The Bosnia War is what I really wanted to talk about, as it is relatively recent, many of us remember something of it, and it is an important event in Bosnia and Herzegovina history and modern culture. The war was an international armed conflict that took place between March 1992 and November 1995. It is hard to define it as either a civil was or an international war. It showed the world, specifically the West, horrific images which hadn't been seen since WWII. The war resulted from the instability of the whole Yugoslavia area and resulted in an Independent Bosnia-Herzegovina state. Sensing the downfall of Yugoslavia, which had already began, neighboring Presidents of Serbia and Croatia made a deal to split the land of Bosnia-Herzegovina between themselves. Obviously there were many political reasons from many sides (Yugoslavia, Bosnia, Serbia, Croatia, Germany, etc) for a war and each fueled it, and the Bosnian citizens paid. Once Bosnia-Herzegovina declared independence from Yugoslavia in 1992, the Serbs attacked, with the Yugoslavian People's Army, parts of the country, and Croatia soon attacked hoping to secure other parts of the country. Bosnian Muslims fought for Bosnia - along with citizens who hoped for the multiethinical Bosnia of history. Serbians targeted non-Serb Bosnians, Croats non-Croats, Bosniaks non-Bosniaks. Ethnic-cleansing was practiced on all sides of the conflict, Serbians being the worst perpetrators.

This is an exert from the book I just finished, I was shocked, saddened, how terrible. But I wanted to put it up, as I feel it's important to know about these horrors and do something if we can.

The methodology of ethnic cleansing is terror practiced openly, calculated to drive from their homes those longtime inhabitants belonging to the "wrong" ethnic group...Along with ethnic cleansing operations in the cities and countryside of Bosnia, the perpetrators of ethnic exclusivism used a variety of other terror tactics to impose their will on members of other ethnic groups and sow the seed of hatred to prevent multiethnic reconciliation. Women of all ages were raped. While some rapes were commited by out of control troops, many rapes were deliberate, systematically encouraged by commanders to demean conquered people and to reward soldiers for acts of brutality. Prison camps were established; inmates were starved, beaten, or killed, giving Western television audiences images of emaciated prisoners not seen from Europe since WWII. Despite International steps to convene, no outside power did more than issue warnings to stop the atrocities while they were taking place.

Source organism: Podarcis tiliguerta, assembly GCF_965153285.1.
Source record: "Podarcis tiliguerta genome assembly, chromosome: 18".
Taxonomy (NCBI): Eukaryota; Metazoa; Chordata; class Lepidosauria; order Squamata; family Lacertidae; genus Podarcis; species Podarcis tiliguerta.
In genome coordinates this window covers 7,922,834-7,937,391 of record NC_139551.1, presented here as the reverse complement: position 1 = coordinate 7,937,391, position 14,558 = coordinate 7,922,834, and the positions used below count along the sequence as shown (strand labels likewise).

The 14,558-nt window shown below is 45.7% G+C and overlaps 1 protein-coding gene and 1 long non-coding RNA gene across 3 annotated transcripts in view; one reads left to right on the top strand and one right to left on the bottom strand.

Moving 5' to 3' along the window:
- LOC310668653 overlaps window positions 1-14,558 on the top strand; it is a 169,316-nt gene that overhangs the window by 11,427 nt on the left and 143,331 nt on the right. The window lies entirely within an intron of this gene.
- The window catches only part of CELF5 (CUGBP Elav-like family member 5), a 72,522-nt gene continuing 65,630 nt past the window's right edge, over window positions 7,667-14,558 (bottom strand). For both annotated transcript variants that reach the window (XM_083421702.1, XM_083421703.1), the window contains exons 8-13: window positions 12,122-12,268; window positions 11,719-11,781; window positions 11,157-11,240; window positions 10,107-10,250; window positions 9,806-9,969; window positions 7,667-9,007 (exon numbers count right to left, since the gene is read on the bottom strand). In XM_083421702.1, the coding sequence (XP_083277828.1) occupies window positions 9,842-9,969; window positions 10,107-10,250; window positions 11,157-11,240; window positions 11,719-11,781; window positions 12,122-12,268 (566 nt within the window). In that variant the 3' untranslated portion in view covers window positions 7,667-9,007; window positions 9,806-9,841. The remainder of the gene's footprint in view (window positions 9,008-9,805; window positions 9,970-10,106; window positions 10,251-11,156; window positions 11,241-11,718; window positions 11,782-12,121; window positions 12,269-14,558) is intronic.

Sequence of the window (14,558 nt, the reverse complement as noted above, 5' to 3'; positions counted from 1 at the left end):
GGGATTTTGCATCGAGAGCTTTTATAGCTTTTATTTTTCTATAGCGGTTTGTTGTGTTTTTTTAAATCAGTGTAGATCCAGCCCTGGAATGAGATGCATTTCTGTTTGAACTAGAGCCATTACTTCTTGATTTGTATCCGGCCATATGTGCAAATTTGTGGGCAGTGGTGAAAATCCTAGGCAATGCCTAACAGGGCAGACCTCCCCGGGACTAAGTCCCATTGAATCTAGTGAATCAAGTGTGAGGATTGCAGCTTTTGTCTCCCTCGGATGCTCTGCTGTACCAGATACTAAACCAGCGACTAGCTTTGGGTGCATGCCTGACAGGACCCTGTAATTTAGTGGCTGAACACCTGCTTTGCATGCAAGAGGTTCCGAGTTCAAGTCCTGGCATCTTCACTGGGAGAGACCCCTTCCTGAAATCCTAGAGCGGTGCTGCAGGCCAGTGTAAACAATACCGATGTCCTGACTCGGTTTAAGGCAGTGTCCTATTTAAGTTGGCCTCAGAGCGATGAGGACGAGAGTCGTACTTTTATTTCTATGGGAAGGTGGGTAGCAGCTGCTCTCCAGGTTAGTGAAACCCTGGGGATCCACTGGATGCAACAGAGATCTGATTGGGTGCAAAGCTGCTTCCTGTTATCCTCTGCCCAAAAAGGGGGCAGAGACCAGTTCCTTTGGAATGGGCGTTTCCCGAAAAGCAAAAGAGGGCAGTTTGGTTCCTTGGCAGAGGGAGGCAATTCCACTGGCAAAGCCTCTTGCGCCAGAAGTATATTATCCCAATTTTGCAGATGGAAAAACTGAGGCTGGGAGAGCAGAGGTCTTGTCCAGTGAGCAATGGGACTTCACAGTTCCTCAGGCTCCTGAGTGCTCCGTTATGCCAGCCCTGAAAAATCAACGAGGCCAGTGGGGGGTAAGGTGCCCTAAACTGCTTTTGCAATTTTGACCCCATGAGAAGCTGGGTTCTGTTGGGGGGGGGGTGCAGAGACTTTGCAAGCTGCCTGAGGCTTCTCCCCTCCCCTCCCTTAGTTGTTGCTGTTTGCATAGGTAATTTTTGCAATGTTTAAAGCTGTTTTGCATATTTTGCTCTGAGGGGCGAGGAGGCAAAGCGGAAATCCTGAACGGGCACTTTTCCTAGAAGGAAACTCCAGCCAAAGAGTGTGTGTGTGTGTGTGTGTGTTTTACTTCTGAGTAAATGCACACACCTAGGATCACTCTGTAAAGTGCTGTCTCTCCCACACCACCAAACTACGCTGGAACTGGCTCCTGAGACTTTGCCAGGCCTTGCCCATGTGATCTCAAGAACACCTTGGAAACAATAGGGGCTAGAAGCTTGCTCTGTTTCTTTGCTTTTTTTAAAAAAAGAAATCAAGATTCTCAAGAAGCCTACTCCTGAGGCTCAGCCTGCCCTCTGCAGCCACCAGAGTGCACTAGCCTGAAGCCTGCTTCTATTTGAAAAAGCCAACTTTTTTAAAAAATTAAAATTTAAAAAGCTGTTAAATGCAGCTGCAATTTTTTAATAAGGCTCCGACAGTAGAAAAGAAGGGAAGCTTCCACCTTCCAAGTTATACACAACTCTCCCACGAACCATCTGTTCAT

-Bosnia and Herzegovina A Tradition Betrayed

NATO became involved in 1994, and Croatia backed out of the war, leaving only Serbia and Bosnia. After Serbians committed several massacres, NATO responded with open air-strikes against Bosnian Serbs. At this point, the Presidents of Bosnia, Serbia and Croatia met in the US and ended the War with a peace treaty, which has held to this day. Nearly 100,000 Bosnians died in this war and 200,000 were displaced, a tragedy no doubt still reflected in the culture. But there is also so much hope and optimism now, and the country is recovering. I thought it was very important to now this history before travel; the historical relationship between the three main ethnic constituents as well as modern relations and politics.

Okay, but really tourism is on the rise, and Bosnia-Herzegovina is now one of the safest countries in Eastern Europe to travel to. People are said to be very welcoming and hospitable. And remember it was home to the Olympics in 84. This is Lonely Planet's description of the country:

Imagine a backpacker wish list.
Old stuff: Sarajevo's cobbled lanes are stuffed with ancient shops, mosques and churches in the old Bascarsija bazaar. Mostar's iconic, slender bridge spans the green Neretva River; young men plun ge off it for money.
Places to party: enough bars - trendy or grungy - live music venues, groovy nightclubs and pubs that you'll wonder when you'll sleep.
Accommodation and transport: cheap hostels and private, plus an extensive bus network.
Scenery and thrills: pristine forested mountains crossed by gorges with emerald rivers ready.
A welcome: visitors find a country with such vitality that it's infectious, that shakes their hand warmly and suggests they stay longer than planned.

Alright, there are unexploded land mines in the country, partly the reason they're not an EU candidate yet, but don't be a stupid tourist and you'll be fine. Stay out of roped of areas in the mountains or war-torn buildings and don't wander in the wilderness in places the locals won't go, stay with a guide if in the countryside. I think traveling to this country would be a very rewarding experience and I am excited. Okay, that's all for today's history lesson. Check out these pictures of the country (all from Wikipedia), and tell me you don't want to go.

Up next...Albania.